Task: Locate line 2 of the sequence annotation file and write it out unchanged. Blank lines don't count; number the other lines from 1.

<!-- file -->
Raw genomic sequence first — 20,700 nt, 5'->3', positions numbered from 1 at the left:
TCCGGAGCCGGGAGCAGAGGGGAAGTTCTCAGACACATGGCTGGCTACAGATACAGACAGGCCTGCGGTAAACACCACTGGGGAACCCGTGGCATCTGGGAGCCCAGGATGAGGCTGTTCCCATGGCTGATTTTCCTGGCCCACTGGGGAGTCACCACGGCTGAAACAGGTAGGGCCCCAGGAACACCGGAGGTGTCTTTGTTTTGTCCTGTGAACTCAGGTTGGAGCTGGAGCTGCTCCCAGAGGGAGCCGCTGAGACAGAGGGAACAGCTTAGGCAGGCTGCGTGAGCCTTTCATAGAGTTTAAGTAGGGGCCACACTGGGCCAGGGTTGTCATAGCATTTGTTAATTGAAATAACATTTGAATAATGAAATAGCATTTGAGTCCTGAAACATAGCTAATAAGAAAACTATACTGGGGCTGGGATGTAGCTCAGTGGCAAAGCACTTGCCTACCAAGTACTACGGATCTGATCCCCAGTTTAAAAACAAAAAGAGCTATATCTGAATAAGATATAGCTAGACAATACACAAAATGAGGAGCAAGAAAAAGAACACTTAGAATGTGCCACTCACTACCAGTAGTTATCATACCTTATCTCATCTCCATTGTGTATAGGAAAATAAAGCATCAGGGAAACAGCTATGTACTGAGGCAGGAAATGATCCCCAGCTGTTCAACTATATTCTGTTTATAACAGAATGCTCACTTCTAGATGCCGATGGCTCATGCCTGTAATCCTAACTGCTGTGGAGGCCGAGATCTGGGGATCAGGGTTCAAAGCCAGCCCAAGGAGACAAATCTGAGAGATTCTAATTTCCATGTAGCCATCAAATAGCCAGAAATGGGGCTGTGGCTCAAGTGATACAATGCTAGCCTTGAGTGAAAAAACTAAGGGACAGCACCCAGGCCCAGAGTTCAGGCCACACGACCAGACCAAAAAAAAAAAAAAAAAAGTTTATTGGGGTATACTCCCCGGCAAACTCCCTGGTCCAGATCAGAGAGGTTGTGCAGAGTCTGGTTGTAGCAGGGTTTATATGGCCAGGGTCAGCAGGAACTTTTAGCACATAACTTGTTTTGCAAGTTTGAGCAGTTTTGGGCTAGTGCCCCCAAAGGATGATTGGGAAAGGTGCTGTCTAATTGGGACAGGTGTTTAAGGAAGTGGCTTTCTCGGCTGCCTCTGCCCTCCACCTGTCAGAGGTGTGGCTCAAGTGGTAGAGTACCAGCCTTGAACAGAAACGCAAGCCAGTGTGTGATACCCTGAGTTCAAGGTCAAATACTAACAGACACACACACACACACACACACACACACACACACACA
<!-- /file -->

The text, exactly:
TCCGGAGCCGGGAGCAGAGGGGAAGTTCTCAGACACATGGCTGGCTACAGATACAGACAGGCCTGCGGTAAACACCACTGGGGAACCCGTGGCATCTGGGAGCCCAGGATGAGGCTGTTCCCATGGCTGATTTTCCTGGCCCACTGGGGAGTCACCACGGCTGAAACAGGTAGGGCCCCAGGAACACCGGAGGTGTCTTTGTTTTGTCCTGTGAACTCAGGTTGGAGCTGGAGCTGCTCCCAGAGGGAGCCGCTGAGACAGAGGGAACAGCTTAGGCAGGCTGCGTGAGCCTTTCATAGAGTTTAAGTAGGGGCCACACTGGGCCAGGGTTGTCATAGCATTTGTTAATTGAAATAACATTTGAATAATGAAATAGCATTTGAGTCCTGAAACATAGCTAATAAGAAAACTATACTGGGGCTGGGATGTAGCTCAGTGGCAAAGCACTTGCCTACCAAGTACTACGGATCTGATCCCCAGTTTAAAAACAAAAAGAGCTATATCTGAATAAGATATAGCTAGACAATACACAAAATGAGGAGCAAGAAAAAGAACACTTAGAATGTGCCACTCACTACCAGTAGTTATCATACCTTATCTCATCTCCATTGTGTATAGGAAAATAAAGCATCAGGGAAACAGCTATGTACTGAGGCAGGAAATGATCCCCAGCTGTTCAACTATATTCTGTTTATAACAGAATGCTCACTTCTAGATGCCGATGGCTCATGCCTGTAATCCTAACTGCTGTGGAGGCCGAGATCTGGGGATCAGGGTTCAAAGCCAGCCCAAGGAGACAAATCTGAGAGATTCTAATTTCCATGTAGCCATCAAATAGCCAGAAATGGGGCTGTGGCTCAAGTGATACAATGCTAGCCTTGAGTGAAAAAACTAAGGGACAGCACCCAGGCCCAGAGTTCAGGCCACACGACCAGACCAAAAAAAAAAAAAAAAAAGTTTATTGGGGTATACTCCCCGGCAAACTCCCTGGTCCAGATCAGAGAGGTTGTGCAGAGTCTGGTTGTAGCAGGGTTTATATGGCCAGGGTCAGCAGGAACTTTTAGCACATAACTTGTTTTGCAAGTTTGAGCAGTTTTGGGCTAGTGCCCCCAAAGGATGATTGGGAAAGGTGCTGTCTAATTGGGACAGGTGTTTAAGGAAGTGGCTTTCTCGGCTGCCTCTGCCCTCCACCTGTCAGAGGTGTGGCTCAAGTGGTAGAGTACCAGCCTTGAACAGAAACGCAAGCCAGTGTGTGATACCCTGAGTTCAAGGTCAAATACTAACAGACACACACACACACACACACACACACACACACACACA